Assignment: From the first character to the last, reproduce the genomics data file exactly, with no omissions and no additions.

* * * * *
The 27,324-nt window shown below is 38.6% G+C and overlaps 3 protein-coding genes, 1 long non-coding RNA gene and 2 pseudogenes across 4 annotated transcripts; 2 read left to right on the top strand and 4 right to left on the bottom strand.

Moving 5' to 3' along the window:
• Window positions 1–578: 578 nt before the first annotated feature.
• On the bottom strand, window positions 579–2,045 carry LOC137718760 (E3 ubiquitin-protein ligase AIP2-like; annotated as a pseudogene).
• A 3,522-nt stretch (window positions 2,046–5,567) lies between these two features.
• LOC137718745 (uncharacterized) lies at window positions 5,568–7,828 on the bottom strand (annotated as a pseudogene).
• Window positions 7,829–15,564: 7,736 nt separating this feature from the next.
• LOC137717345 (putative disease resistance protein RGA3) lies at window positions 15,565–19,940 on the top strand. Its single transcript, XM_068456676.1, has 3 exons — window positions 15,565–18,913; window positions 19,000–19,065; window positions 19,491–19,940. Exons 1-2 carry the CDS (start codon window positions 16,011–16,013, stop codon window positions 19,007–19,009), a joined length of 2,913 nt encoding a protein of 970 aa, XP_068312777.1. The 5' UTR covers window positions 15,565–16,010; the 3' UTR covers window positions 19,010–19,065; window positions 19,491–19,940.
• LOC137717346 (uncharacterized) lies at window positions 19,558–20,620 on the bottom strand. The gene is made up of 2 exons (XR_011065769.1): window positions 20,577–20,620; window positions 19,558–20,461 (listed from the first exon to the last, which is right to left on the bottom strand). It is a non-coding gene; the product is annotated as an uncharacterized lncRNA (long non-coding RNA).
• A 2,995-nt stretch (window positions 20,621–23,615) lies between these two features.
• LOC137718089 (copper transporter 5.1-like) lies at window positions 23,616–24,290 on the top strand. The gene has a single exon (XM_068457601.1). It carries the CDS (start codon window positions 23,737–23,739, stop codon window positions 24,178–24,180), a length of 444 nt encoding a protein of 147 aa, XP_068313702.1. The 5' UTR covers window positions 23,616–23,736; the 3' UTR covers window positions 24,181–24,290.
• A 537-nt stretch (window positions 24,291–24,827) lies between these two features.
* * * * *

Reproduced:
The 27,324-nt window shown below is 38.6% G+C and overlaps 3 protein-coding genes, 1 long non-coding RNA gene and 2 pseudogenes across 4 annotated transcripts; 2 read left to right on the top strand and 4 right to left on the bottom strand.

Moving 5' to 3' along the window:
• Window positions 1–578: 578 nt before the first annotated feature.
• On the bottom strand, window positions 579–2,045 carry LOC137718760 (E3 ubiquitin-protein ligase AIP2-like; annotated as a pseudogene).
• A 3,522-nt stretch (window positions 2,046–5,567) lies between these two features.
• LOC137718745 (uncharacterized) lies at window positions 5,568–7,828 on the bottom strand (annotated as a pseudogene).
• Window positions 7,829–15,564: 7,736 nt separating this feature from the next.
• LOC137717345 (putative disease resistance protein RGA3) lies at window positions 15,565–19,940 on the top strand. Its single transcript, XM_068456676.1, has 3 exons — window positions 15,565–18,913; window positions 19,000–19,065; window positions 19,491–19,940. Exons 1-2 carry the CDS (start codon window positions 16,011–16,013, stop codon window positions 19,007–19,009), a joined length of 2,913 nt encoding a protein of 970 aa, XP_068312777.1. The 5' UTR covers window positions 15,565–16,010; the 3' UTR covers window positions 19,010–19,065; window positions 19,491–19,940.
• LOC137717346 (uncharacterized) lies at window positions 19,558–20,620 on the bottom strand. The gene is made up of 2 exons (XR_011065769.1): window positions 20,577–20,620; window positions 19,558–20,461 (listed from the first exon to the last, which is right to left on the bottom strand). It is a non-coding gene; the product is annotated as an uncharacterized lncRNA (long non-coding RNA).
• A 2,995-nt stretch (window positions 20,621–23,615) lies between these two features.
• LOC137718089 (copper transporter 5.1-like) lies at window positions 23,616–24,290 on the top strand. The gene has a single exon (XM_068457601.1). It carries the CDS (start codon window positions 23,737–23,739, stop codon window positions 24,178–24,180), a length of 444 nt encoding a protein of 147 aa, XP_068313702.1. The 5' UTR covers window positions 23,616–23,736; the 3' UTR covers window positions 24,181–24,290.
• A 537-nt stretch (window positions 24,291–24,827) lies between these two features.